“Hit the Floor” is about the lives and loves of the Los Angeles Devil Girls – a professional dance team like the Los Angeles Laker Girls. While there are 14 team members, only three are the main actresses, and Bailess is one of them.
She’ll share the screen with basketball coach Dean Cain, who is probably best known for “Lois & Clark: The New Adventures of Superman”; Kimberly Elise, who has been in a number of movies, including Oprah Winfrey’s film adaptation of the Toni Morrison novel Beloved; and cheerleading coach Charlotte Ross, who had a long running role as Eve Donovon on “Days of our Lives,” was a detective on 72 episodes of “NYPD Blue” and has appeared on “Glee.”
“My character, Kyle, is in every single dance number, and we have 10 dance numbers all over the city,” she said. “It’s not like ‘Glee’ when we break out and dance. There’s a specific reason for the dancing.”
Bailess said Kyle provides comic relief.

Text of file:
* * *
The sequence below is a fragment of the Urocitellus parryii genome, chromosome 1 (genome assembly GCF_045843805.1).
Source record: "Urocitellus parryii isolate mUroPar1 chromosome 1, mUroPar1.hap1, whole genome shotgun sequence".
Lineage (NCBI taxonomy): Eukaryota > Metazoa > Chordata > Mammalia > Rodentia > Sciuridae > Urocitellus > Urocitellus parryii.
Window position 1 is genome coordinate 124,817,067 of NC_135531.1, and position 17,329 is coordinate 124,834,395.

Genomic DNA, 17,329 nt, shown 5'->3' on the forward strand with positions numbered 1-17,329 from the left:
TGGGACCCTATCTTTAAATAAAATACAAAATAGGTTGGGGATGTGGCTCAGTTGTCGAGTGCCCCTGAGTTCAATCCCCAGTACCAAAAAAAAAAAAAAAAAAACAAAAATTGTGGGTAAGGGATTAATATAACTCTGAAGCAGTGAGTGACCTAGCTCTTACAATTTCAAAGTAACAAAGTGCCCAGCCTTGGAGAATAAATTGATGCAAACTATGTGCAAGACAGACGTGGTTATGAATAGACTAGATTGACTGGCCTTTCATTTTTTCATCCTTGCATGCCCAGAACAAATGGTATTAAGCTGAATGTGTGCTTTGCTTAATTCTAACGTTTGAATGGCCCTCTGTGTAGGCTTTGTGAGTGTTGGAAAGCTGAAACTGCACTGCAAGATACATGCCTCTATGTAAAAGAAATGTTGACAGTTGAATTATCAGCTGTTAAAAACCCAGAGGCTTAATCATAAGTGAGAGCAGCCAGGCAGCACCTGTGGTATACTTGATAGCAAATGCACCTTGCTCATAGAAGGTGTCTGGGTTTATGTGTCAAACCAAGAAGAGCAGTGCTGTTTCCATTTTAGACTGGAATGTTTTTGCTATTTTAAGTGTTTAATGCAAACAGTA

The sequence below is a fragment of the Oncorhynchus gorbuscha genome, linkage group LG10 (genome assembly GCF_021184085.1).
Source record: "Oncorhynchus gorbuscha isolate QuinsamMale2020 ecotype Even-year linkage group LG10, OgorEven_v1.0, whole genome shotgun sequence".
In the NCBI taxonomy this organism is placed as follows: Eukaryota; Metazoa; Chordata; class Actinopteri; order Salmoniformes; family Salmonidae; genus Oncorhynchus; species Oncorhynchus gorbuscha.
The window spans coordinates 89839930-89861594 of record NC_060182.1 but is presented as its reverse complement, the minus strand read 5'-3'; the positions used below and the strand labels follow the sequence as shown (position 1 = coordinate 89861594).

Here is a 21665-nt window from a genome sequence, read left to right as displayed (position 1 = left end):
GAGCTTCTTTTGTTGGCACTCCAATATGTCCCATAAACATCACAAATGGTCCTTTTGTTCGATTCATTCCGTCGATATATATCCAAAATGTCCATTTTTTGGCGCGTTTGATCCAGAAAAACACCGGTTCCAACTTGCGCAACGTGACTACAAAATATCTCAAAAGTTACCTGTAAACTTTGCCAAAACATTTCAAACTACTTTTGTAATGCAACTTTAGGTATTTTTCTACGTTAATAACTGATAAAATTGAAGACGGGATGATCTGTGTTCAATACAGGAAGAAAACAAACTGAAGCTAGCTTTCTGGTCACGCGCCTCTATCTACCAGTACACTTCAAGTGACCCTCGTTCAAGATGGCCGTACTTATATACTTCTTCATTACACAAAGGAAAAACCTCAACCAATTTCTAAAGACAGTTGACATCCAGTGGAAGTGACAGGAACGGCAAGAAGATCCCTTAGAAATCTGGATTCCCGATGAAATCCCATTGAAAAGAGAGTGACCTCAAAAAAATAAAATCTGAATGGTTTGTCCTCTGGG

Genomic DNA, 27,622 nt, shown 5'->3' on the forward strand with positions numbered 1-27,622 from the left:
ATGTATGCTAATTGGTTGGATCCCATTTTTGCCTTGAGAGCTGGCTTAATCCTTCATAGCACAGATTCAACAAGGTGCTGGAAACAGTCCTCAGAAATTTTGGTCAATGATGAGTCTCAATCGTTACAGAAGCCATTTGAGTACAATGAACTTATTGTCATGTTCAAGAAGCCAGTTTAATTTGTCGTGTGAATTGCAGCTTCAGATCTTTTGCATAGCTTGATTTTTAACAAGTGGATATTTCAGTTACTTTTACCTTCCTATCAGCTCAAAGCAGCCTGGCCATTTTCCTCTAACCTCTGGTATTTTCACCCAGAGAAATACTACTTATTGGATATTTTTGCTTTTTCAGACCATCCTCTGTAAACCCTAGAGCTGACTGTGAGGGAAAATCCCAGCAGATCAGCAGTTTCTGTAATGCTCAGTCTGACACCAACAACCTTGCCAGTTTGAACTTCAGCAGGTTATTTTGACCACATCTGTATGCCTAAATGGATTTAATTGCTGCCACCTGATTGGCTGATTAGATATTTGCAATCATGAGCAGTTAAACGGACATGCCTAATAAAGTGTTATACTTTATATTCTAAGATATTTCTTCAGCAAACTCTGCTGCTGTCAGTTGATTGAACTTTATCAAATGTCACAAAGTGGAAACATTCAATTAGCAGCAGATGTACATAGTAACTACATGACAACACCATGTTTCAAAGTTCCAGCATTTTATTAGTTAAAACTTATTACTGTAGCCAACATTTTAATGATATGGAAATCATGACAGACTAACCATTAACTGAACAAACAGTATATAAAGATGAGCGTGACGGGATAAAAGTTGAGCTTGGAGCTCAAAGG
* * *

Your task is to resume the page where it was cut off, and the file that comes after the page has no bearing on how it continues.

“There’s something about a Southern belle,” she said. “You can say something straight-laced and make someone pee in their pants. The writer allows me to do so much for her. I show them ideas, and they are like: ‘Done. We love it.’”
Bailess said “Hit the Floor” is VH1’s second scripted series. The first was “Single Ladies.”
Getting prepared for the role wasn’t easy.
“We had July to January to train,” she said. “I trained my booty off. I went to jazz, ballet, yoga. I think once you’re a dancer, you’re always a dancer. It’s just a matter of getting your muscles into shape. I’m probably as strong as I’ve ever been in dancing in my entire life.
“This is the hardest thing I’ve ever done. We haven’t danced like this since my high school competition days. I think that’s what they want America and the audience to see is that the Devil Girls claim themselves to be the best dance group in America.”
Bailess said she thinks the show is unique because there’s never been a show about the professional basketball world.